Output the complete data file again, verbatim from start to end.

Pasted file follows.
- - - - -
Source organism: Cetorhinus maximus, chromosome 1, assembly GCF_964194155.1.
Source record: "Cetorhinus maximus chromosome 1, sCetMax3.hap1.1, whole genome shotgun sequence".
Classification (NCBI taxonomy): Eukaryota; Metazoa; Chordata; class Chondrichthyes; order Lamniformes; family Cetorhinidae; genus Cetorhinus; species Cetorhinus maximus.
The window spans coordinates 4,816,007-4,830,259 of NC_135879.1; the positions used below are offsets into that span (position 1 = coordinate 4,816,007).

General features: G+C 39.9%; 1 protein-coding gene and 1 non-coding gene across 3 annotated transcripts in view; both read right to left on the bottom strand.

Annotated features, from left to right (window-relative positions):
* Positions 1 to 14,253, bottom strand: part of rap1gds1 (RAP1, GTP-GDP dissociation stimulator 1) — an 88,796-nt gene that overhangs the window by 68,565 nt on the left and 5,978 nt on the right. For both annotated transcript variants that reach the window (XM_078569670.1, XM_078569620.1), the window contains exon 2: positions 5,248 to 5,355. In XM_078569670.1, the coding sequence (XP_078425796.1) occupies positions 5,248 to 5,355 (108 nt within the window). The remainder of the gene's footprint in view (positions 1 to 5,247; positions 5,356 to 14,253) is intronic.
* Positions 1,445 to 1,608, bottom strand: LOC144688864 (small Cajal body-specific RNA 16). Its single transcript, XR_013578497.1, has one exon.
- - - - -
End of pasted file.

Source organism: Cetorhinus maximus, chromosome 1, assembly GCF_964194155.1.
Source record: "Cetorhinus maximus chromosome 1, sCetMax3.hap1.1, whole genome shotgun sequence".
Classification (NCBI taxonomy): Eukaryota; Metazoa; Chordata; class Chondrichthyes; order Lamniformes; family Cetorhinidae; genus Cetorhinus; species Cetorhinus maximus.
The window spans coordinates 4,816,007-4,830,259 of NC_135879.1; the positions used below are offsets into that span (position 1 = coordinate 4,816,007).

General features: G+C 39.9%; 1 protein-coding gene and 1 non-coding gene across 3 annotated transcripts in view; both read right to left on the bottom strand.

Annotated features, from left to right (window-relative positions):
* Positions 1 to 14,253, bottom strand: part of rap1gds1 (RAP1, GTP-GDP dissociation stimulator 1) — an 88,796-nt gene that overhangs the window by 68,565 nt on the left and 5,978 nt on the right. For both annotated transcript variants that reach the window (XM_078569670.1, XM_078569620.1), the window contains exon 2: positions 5,248 to 5,355. In XM_078569670.1, the coding sequence (XP_078425796.1) occupies positions 5,248 to 5,355 (108 nt within the window). The remainder of the gene's footprint in view (positions 1 to 5,247; positions 5,356 to 14,253) is intronic.
* Positions 1,445 to 1,608, bottom strand: LOC144688864 (small Cajal body-specific RNA 16). Its single transcript, XR_013578497.1, has one exon.